Friday, June 21, 2024

Titanic, Suitable Version for Iranian Families (short), at UCLA Celebration of Iranian Cinema

Advocates of censorship argue it leads to more social stability, but the opposite is true. It also makes people dumber and impoverishes cultural life. If you doubt any of those points, the staff’s experiences preparing James Cameron’s Titanic for the Iranian state broadcaster will set you straight. It is an exercise in stupidity captured in a brilliant short film. The satire stings throughout writer-director Farnoosh Samadi’s Titanic, Suitable Version for Iranian Families, which screens tomorrow during the UCLA Celebration of Iranian Cinema.

The state broadcaster prematurely announced the premiere of a
Titanic in “suitable version for Iranian families,” creating an online firestorm. The Islamist regime loyalists are offended by the notion that a decadent Hollywood movie could be such an event in Iran. Reform-oriented moderates are put off by the extensive censorship they rightly assume such a broadcast would require. According to staff-members coming in and out of the office-editing suite, at least an hour has already been axed, with more cuts looming.

Don’t start boycotting James Cameron, because the staff—all state employees—readily admit they have pirated the film. In discussions cable networks could relate to, they mostly agree they need to start airing films like
Titanic to compete with satellite dishes. However, they cannot really show Titanic, because they must cut scenes, change dialogue, and add clothing through rotoscope animation—and not just to nude scenes, but also any neckline with more than four inches visible. As if all that were not sufficiently absurd, they are bowdlerizing Titanic while Woman, Life, Freedom protests rage on the streets below.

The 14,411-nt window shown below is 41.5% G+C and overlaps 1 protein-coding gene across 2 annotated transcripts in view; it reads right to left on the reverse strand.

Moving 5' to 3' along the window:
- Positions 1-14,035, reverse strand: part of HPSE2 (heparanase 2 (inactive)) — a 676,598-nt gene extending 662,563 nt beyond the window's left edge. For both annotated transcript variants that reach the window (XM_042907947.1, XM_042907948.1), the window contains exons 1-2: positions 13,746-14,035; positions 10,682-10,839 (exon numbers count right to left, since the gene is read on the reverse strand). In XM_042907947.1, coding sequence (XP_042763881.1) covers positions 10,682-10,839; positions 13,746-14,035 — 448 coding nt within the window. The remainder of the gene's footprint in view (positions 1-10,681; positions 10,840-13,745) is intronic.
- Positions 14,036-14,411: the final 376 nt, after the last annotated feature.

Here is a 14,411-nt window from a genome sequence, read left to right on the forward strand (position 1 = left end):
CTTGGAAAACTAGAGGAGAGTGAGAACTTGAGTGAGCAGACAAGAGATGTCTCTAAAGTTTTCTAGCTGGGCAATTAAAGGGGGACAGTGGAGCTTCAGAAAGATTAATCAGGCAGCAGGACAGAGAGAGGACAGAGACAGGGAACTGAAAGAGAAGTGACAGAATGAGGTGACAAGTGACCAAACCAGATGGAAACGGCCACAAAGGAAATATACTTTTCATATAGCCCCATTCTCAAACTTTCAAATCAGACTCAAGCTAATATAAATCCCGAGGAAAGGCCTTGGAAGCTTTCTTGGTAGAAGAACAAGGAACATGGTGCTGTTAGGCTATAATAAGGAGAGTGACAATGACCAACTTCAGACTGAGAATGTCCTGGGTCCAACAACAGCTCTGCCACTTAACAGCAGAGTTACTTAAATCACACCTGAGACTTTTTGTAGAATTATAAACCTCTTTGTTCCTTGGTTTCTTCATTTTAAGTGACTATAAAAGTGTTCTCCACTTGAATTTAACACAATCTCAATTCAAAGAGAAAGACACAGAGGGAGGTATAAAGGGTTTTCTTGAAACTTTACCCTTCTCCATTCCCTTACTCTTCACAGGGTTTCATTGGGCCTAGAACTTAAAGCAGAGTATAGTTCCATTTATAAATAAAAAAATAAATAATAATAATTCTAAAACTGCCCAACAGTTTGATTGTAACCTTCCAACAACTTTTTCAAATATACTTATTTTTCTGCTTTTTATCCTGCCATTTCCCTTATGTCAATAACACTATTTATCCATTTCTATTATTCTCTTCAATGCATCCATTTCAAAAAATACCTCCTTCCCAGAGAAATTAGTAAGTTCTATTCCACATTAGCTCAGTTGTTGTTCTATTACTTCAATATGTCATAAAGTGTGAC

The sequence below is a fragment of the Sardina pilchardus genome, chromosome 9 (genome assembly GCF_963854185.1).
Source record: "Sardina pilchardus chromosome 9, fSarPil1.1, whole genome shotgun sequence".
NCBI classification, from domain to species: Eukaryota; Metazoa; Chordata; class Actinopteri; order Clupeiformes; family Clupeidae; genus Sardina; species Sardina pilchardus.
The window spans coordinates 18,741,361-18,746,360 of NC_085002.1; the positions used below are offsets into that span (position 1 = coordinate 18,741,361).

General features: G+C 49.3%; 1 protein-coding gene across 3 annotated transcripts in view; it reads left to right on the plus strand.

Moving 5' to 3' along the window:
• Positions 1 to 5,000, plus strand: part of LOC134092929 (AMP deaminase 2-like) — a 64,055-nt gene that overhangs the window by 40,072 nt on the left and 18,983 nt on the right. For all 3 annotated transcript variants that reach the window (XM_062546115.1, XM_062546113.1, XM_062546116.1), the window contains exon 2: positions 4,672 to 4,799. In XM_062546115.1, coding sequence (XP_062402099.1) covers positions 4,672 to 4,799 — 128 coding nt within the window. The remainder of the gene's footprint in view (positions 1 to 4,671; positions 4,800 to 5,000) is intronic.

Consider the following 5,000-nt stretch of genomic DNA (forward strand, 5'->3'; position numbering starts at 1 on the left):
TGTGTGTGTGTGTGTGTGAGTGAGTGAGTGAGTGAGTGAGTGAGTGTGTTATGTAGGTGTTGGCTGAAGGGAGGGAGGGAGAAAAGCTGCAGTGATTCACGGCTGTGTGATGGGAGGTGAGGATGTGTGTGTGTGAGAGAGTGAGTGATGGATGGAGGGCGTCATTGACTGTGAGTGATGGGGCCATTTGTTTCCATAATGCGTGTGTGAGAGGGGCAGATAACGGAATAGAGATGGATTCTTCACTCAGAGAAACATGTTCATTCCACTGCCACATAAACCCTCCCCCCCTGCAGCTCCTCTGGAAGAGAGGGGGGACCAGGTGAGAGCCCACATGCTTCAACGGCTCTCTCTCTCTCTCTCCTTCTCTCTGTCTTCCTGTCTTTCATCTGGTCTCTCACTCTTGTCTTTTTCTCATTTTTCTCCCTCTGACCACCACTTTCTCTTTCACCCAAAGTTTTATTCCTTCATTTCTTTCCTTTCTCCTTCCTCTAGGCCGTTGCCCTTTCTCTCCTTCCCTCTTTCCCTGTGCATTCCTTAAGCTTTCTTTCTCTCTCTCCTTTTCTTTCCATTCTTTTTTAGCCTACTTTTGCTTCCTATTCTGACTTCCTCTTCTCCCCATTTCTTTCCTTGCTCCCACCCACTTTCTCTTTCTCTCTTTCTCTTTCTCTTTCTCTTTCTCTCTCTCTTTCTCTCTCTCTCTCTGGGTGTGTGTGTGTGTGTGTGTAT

Fittingly, Ali Asgari, the co-director of
Terrestrial Verses, is thanked in the closing credits, because Suitable Version follows a similar approach. Samadi also utilizes a fixed camera trained on a single space, in which the cast (who would excel in an Iranian remake of The Office, if such a thing were possible) mine the explosive material for drily mordant humor.

This is truly one of those films that you can hardly believe exists, even while you are watching. It is hilarious, terrifying, and absolutely exasperating. It is a tour de force that some gutsy festival programmer ought to pair up with
Terrestrial Verses. Very highly recommended, Titanic, Suitable Version for Iranian Families screens tomorrow (6/22), as part of the UCLA Celebration of Iranian Film.